In March 2019, the Company committed to implementing transformation initiatives within the Company’s Distribution Segment (the “Distribution Transformation Plan”) that are intended to increase sales force effectiveness, reduce costs and improve contribution margins. The Company realigned its Distribution Segment’s commercial sales structure, which included the elimination of certain sales and administrative positions, and put into place plans to expand its e-commerce platform. All actions under the Distribution Transformation Plan were substantially completed by the end of 2019.

 

The restructuring charges noted above for the quarter ended March 31, 2020 and 2019 are as follows:

 

 

 

For the Quarter Ended March 31,

 

 

 

2020

 

 

2019

 

Segment

 

Cost of

Sales

 

 

SG&A

 

 

Total

 

 

Cost of

Sales

 

 

SG&A

 

 

Total

 

Distribution

 

$

 

 

$

 

 

$

 

 

$

 

 

$

901

 

 

$

901

 

Material Handling

 

 

 

 

 

 

 

 

 

 

 

 

 

 

 

 

 

 

Total

 

$

 

 

$

 

 

$

 

 

$

 

 

$

901

 

 

$

901

 

 

v3.20.1
Inventories
3 Months Ended
Mar. 31, 2020
Inventory Disclosure [Abstract]  
Inventories

7.  Inventories

Inventories are valued at the lower of cost or market for last-in, first-out (“LIFO”) inventory and lower of cost or net realizable value for first-in, first-out (“FIFO”) inventory. Approximately 50 percent of inventories are valued using the LIFO method of determining cost. All other inventories are valued at the FIFO method of determining cost. An actual valuation of inventory under the LIFO method can be made only at the end of each year based on inventory levels and costs at that time. Accordingly, interim LIFO calculations must be based on management’s estimates of expected year-end inventory levels and costs. Because these calculations are subject to many factors beyond management’s control, annual results may differ from interim results as they are subject to the final year-end LIFO inventory valuation. Based on management’s projections of inventory levels and costs, no adjustment to the LIFO reserve was recorded for the quarters ended March 31, 2020 or 2019.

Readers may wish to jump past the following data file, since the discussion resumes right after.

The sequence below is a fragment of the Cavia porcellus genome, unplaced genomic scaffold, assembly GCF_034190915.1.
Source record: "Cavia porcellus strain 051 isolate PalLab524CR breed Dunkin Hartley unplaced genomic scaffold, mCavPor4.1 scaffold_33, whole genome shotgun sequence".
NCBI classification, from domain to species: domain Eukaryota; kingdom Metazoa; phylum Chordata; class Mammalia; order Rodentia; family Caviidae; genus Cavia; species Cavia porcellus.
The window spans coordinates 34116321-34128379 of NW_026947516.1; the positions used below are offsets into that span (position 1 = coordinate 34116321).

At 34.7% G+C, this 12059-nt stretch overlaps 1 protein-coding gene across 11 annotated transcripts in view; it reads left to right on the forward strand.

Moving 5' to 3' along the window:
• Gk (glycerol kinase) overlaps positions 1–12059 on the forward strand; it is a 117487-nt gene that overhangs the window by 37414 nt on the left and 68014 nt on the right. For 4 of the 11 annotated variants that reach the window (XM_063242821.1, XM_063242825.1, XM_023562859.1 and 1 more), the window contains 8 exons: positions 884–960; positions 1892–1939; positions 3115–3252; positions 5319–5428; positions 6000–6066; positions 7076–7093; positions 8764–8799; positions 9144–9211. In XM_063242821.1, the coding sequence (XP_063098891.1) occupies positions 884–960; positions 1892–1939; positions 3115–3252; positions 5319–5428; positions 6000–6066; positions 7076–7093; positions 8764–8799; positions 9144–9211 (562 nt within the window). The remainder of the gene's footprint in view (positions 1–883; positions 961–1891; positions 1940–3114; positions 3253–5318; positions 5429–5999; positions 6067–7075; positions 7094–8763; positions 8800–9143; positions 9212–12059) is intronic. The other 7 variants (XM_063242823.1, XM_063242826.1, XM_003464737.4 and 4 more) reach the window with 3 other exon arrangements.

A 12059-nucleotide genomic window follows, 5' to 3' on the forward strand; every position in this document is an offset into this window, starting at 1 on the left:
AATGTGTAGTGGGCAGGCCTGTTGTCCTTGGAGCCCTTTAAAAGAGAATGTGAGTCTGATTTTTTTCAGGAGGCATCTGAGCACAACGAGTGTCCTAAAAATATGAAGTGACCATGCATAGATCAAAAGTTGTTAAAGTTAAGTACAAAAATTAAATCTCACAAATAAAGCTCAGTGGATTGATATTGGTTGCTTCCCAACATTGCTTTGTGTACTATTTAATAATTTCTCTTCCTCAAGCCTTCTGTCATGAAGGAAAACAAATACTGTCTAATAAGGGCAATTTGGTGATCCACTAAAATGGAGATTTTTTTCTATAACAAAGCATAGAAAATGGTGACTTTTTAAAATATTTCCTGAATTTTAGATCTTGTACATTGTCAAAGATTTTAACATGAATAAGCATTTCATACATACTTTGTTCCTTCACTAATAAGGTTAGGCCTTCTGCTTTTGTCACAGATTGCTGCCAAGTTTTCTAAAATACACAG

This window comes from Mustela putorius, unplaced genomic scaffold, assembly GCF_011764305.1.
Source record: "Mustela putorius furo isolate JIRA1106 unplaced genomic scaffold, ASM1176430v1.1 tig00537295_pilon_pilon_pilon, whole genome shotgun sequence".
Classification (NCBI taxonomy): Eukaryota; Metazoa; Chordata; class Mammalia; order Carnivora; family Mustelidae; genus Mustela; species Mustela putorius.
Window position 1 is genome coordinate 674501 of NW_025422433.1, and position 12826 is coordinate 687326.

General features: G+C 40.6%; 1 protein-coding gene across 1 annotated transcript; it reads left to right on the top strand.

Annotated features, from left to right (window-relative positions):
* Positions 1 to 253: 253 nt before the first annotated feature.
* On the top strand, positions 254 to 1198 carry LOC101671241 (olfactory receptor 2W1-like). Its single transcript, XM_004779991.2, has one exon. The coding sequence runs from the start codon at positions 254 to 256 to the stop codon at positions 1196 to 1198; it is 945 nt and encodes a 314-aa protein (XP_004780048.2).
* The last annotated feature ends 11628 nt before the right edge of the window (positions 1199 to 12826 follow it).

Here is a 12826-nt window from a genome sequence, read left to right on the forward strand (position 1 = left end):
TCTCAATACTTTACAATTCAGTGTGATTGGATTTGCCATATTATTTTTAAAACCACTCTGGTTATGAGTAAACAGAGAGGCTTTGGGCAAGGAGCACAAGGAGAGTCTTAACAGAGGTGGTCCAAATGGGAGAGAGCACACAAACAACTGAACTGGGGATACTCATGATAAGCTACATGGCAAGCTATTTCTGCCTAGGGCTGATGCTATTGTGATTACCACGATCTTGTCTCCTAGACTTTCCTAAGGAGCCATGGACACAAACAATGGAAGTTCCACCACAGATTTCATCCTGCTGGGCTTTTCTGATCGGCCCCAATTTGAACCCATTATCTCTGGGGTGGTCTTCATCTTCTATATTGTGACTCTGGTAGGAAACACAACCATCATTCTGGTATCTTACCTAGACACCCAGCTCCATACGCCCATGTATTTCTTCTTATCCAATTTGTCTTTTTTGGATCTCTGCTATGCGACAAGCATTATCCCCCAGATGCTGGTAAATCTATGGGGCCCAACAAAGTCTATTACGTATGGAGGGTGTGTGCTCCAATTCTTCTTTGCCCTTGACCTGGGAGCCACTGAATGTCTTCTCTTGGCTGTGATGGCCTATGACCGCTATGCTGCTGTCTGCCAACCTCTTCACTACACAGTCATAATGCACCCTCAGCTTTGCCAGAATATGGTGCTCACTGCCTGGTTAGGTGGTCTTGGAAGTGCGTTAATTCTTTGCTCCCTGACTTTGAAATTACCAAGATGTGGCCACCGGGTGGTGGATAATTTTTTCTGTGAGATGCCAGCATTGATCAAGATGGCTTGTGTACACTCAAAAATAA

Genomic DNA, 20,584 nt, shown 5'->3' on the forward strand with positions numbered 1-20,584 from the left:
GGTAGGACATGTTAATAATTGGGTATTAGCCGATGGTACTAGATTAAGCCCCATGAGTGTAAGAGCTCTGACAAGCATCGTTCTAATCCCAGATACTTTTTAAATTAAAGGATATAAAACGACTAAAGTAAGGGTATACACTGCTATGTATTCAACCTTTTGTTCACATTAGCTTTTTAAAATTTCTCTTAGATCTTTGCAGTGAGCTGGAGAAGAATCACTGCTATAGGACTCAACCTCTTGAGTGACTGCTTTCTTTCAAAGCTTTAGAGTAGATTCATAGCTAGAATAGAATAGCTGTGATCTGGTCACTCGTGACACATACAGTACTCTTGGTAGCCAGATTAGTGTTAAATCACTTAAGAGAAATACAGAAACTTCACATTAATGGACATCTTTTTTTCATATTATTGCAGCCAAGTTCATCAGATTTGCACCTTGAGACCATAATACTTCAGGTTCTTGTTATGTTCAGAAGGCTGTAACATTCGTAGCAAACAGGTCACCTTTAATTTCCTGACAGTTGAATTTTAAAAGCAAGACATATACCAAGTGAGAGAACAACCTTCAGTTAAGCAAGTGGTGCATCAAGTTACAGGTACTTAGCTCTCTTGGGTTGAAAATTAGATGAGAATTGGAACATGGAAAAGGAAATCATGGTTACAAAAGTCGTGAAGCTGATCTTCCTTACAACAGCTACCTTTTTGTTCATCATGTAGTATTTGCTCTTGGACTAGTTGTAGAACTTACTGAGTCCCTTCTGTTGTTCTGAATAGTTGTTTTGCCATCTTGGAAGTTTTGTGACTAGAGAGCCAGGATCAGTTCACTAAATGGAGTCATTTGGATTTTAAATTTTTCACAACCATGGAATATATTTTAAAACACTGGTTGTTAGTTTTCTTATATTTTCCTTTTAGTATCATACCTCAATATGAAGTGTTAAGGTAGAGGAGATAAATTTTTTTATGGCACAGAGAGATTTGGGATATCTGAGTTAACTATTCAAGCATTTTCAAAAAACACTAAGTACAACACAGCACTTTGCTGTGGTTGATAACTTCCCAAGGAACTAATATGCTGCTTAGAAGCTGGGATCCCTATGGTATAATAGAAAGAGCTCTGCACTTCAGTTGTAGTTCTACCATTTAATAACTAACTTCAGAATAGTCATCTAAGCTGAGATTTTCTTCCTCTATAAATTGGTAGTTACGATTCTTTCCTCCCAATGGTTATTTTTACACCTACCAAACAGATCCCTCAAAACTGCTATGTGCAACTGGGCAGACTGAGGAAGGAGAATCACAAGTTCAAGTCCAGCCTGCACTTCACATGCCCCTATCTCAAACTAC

Inventories consisted of the following:

 

 

 

March 31,

 

 

December 31,

 

 

 

2020

 

 

2019

 

Finished and in-process products

 

$

35,916

 

 

$

32,537

 

Raw materials and supplies

 

 

13,211

 

 

 

11,723

 

 

 

$

49,127

 

 

$

44,260

 

 

v3.20.1
Other Liabilities
3 Months Ended
Mar. 31, 2020
Other Liabilities Disclosure [Abstract]  
Other Liabilities

8.  Other Liabilities

The balance in Other Current Liabilities is comprised of the following:

 

 

 

March 31,

 

 

December 31,

 

 

 

2020

 

 

2019

 

Customer deposits and accrued rebates

 

$

2,394

 

 

$

2,618

 

Dividends payable

 

 

5,060

 

 

 

5,114

 

Accrued litigation, claims and professional fees

 

 

804

 

 

 

479

 

Current portion of environmental reserves

 

 

1,471

 

 

 

1,533

 

Accrued product replacement costs

 

 

1,378

 

 

 

1,835

 

Other accrued expenses

 

 

5,456

 

 

 

6,745

 

 

 

$

16,563

 

 

$

18,324

 

 

In August 2019, a manufacturing defect was identified for certain boxes produced within the Material Handling segment in May and June 2019. Certain of the affected boxes require replacement. The total range of cost to replace these boxes is estimated to be $3.5 million to $4.0 million. In the quarter ended September 30, 2019, $3.5 million of estimated costs were recorded related to this matter, of which $1.4 million remains accrued as of March 31, 2020 and is included within Other Current Liabilities.

 

The balance in Other Liabilities (long-term) is comprised of the following: